Encompassing much of the northern region’s Nyika plateau, Nyika National Park is Malawi‘s oldest park. At three thousand square miles large, it is also its largest, and in reaching heights averaging nearly two thousand metres, certainly its highest.
Covered in moor-like, treeless grasslands, rolling hills, and occasionally interrupted by ravines and valleys filled with pockets of evergreen forest, the Nyika Plateau is home to a number of upper course rivers – young, fast and spotted with waterfalls. Remote, wild and dramatic, it is a place of rare beauty.
Home to large herds of zebra, eland, roan antelope, sable antelope, Lichtenstein’s hartebeest, kudu reedbuck, bushbuck, duiker and warthog, Nyika National Park houses the largest concentration of leopard in the country. Its nocturnal population – hyena, jackal, civet cat, honey badger, porcupine and aardvark – is extremely healthy, and the absence of lions allows the Nyika’s visitors a level of freedom – in terms of movement and method – unavailable in much of wild Africa. Over 400 species of bird have been spotted in Nyika.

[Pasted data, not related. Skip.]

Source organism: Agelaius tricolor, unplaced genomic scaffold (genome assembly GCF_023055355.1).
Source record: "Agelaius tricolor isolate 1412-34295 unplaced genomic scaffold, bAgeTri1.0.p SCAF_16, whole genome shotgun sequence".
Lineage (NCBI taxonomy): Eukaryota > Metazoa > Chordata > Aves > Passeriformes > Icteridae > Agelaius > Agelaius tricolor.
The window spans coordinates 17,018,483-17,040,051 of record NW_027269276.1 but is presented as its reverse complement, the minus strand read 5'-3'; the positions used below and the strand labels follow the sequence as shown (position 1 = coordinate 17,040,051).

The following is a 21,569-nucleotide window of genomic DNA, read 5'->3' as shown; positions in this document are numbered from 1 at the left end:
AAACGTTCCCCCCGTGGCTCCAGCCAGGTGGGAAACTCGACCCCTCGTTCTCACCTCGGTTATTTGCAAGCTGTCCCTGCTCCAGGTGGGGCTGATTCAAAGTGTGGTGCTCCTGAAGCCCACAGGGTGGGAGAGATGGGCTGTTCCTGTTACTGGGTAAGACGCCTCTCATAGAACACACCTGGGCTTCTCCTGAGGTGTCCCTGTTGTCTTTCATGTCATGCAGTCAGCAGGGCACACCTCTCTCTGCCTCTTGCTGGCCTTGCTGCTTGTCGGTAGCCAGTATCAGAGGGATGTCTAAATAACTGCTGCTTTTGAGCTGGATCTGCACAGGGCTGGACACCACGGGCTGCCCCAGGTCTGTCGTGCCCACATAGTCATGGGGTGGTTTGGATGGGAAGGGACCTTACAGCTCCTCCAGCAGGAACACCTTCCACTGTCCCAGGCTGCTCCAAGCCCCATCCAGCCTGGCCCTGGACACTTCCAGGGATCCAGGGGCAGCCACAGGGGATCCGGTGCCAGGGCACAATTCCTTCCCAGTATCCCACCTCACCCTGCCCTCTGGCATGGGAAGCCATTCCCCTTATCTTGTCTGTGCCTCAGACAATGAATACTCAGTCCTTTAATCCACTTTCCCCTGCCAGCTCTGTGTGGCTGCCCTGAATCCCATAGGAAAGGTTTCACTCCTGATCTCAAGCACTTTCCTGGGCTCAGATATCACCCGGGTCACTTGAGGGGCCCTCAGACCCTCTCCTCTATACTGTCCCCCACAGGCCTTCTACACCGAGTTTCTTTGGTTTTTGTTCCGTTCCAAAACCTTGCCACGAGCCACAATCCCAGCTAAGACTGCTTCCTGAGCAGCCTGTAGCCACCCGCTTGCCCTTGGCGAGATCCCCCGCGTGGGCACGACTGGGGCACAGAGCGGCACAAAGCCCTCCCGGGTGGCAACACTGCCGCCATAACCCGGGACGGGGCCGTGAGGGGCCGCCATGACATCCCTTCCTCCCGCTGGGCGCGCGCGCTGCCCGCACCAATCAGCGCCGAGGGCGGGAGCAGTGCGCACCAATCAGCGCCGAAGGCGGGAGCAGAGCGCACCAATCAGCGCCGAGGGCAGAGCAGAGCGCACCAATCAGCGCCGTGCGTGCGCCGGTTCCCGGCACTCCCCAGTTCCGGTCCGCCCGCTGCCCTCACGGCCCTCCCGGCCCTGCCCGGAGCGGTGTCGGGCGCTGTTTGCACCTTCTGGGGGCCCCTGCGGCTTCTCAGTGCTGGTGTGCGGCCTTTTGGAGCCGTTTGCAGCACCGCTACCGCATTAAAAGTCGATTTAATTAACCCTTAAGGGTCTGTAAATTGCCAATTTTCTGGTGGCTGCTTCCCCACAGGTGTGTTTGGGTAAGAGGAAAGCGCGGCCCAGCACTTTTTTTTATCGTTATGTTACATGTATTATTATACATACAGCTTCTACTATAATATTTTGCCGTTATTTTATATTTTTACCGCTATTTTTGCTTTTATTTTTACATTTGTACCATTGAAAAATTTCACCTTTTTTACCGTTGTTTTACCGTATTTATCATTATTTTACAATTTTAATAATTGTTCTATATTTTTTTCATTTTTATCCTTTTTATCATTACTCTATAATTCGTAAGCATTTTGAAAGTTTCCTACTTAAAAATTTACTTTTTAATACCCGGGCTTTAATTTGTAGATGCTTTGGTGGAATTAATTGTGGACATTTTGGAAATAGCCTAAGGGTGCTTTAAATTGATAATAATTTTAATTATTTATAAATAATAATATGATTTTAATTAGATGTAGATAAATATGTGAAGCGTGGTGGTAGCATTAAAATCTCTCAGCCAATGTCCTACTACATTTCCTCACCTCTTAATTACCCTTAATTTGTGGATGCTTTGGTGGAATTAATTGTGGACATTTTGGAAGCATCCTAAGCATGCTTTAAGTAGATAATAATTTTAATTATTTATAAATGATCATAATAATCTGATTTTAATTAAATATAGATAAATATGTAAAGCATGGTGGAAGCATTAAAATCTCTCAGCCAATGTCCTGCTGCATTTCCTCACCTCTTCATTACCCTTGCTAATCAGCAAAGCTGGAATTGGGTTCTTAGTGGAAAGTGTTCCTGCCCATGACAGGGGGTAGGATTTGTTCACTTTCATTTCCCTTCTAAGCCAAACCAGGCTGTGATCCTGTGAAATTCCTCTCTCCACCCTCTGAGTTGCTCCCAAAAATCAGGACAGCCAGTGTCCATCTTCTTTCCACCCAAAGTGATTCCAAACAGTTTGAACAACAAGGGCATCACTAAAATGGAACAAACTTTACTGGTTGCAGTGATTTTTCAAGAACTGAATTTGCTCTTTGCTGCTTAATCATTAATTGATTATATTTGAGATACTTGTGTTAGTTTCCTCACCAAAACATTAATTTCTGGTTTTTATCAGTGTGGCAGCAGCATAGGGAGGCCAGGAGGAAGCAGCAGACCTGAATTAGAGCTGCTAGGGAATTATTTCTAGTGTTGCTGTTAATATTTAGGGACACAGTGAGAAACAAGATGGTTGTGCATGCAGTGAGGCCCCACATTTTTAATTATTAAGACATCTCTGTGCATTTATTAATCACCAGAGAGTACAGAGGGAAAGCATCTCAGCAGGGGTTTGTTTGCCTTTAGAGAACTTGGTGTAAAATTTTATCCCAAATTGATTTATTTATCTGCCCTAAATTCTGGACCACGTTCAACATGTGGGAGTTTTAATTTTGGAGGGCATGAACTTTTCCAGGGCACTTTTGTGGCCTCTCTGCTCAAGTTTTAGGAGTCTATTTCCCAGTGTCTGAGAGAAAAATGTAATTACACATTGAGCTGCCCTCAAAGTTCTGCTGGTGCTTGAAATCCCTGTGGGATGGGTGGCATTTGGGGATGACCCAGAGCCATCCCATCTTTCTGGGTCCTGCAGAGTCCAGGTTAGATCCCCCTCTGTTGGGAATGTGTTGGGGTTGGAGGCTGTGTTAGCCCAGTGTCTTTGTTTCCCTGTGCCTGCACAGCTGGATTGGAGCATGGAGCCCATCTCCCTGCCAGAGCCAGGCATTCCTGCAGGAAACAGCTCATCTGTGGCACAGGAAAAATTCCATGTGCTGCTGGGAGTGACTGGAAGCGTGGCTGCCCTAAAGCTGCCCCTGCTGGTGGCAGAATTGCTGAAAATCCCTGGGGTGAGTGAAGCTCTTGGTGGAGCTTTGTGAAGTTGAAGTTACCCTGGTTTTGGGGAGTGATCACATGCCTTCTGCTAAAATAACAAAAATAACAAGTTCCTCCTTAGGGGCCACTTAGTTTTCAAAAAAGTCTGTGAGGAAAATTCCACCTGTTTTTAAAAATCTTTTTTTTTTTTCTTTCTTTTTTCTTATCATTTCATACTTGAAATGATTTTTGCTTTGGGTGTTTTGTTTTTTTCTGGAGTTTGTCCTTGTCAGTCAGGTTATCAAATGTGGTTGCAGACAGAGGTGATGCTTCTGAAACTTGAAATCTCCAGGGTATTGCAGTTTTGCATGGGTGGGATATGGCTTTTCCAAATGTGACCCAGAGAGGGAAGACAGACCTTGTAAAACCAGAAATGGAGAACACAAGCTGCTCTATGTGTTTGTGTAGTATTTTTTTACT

Owing to its altitude, temperatures on the Nyika rarely exceed twenty-two degrees centigrade. For ramblers, for flower fans, and for those for whom the chance to walk in lands virtually uninhabited, Nyika National Park ticks all boxes. November to May is the best time for wildlife viewing, October to December for bird watching, while January and February are known as the orchid months.
Please note that we currently use accommodation in Lake Malawi area when travelling to Nyika.